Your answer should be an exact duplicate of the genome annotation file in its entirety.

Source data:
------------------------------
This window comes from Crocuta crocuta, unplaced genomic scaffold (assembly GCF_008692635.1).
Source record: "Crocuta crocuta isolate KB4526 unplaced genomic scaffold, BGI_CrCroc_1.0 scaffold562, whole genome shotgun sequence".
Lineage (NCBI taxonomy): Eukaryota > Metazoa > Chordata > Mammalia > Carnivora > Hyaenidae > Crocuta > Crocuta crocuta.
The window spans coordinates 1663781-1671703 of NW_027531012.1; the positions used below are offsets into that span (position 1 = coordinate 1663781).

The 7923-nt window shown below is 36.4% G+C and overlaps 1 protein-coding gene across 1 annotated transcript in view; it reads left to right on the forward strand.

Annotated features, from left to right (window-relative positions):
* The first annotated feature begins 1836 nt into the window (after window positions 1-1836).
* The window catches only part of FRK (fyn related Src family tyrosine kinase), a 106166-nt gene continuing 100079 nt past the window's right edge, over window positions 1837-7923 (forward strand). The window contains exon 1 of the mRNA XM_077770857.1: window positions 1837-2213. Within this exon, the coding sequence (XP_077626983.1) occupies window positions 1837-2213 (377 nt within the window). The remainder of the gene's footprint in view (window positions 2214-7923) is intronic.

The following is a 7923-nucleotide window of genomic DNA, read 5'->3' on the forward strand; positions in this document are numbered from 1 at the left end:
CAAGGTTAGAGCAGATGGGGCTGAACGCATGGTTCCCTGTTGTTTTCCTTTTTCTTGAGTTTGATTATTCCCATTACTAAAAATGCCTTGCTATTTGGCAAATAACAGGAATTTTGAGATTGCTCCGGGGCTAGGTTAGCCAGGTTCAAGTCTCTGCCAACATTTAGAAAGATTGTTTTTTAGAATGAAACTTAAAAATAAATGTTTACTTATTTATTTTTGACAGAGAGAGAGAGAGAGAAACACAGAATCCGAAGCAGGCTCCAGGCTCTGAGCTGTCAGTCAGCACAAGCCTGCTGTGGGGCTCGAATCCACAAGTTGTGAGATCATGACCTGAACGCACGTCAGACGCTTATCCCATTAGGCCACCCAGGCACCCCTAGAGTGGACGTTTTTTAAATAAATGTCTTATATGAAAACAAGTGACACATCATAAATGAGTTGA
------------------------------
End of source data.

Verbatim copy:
This window comes from Crocuta crocuta, unplaced genomic scaffold (assembly GCF_008692635.1).
Source record: "Crocuta crocuta isolate KB4526 unplaced genomic scaffold, BGI_CrCroc_1.0 scaffold562, whole genome shotgun sequence".
Lineage (NCBI taxonomy): Eukaryota > Metazoa > Chordata > Mammalia > Carnivora > Hyaenidae > Crocuta > Crocuta crocuta.
The window spans coordinates 1663781-1671703 of NW_027531012.1; the positions used below are offsets into that span (position 1 = coordinate 1663781).

The 7923-nt window shown below is 36.4% G+C and overlaps 1 protein-coding gene across 1 annotated transcript in view; it reads left to right on the forward strand.

Annotated features, from left to right (window-relative positions):
* The first annotated feature begins 1836 nt into the window (after window positions 1-1836).
* The window catches only part of FRK (fyn related Src family tyrosine kinase), a 106166-nt gene continuing 100079 nt past the window's right edge, over window positions 1837-7923 (forward strand). The window contains exon 1 of the mRNA XM_077770857.1: window positions 1837-2213. Within this exon, the coding sequence (XP_077626983.1) occupies window positions 1837-2213 (377 nt within the window). The remainder of the gene's footprint in view (window positions 2214-7923) is intronic.

The following is a 7923-nucleotide window of genomic DNA, read 5'->3' on the forward strand; positions in this document are numbered from 1 at the left end:
CAAGGTTAGAGCAGATGGGGCTGAACGCATGGTTCCCTGTTGTTTTCCTTTTTCTTGAGTTTGATTATTCCCATTACTAAAAATGCCTTGCTATTTGGCAAATAACAGGAATTTTGAGATTGCTCCGGGGCTAGGTTAGCCAGGTTCAAGTCTCTGCCAACATTTAGAAAGATTGTTTTTTAGAATGAAACTTAAAAATAAATGTTTACTTATTTATTTTTGACAGAGAGAGAGAGAGAGAAACACAGAATCCGAAGCAGGCTCCAGGCTCTGAGCTGTCAGTCAGCACAAGCCTGCTGTGGGGCTCGAATCCACAAGTTGTGAGATCATGACCTGAACGCACGTCAGACGCTTATCCCATTAGGCCACCCAGGCACCCCTAGAGTGGACGTTTTTTAAATAAATGTCTTATATGAAAACAAGTGACACATCATAAATGAGTTGA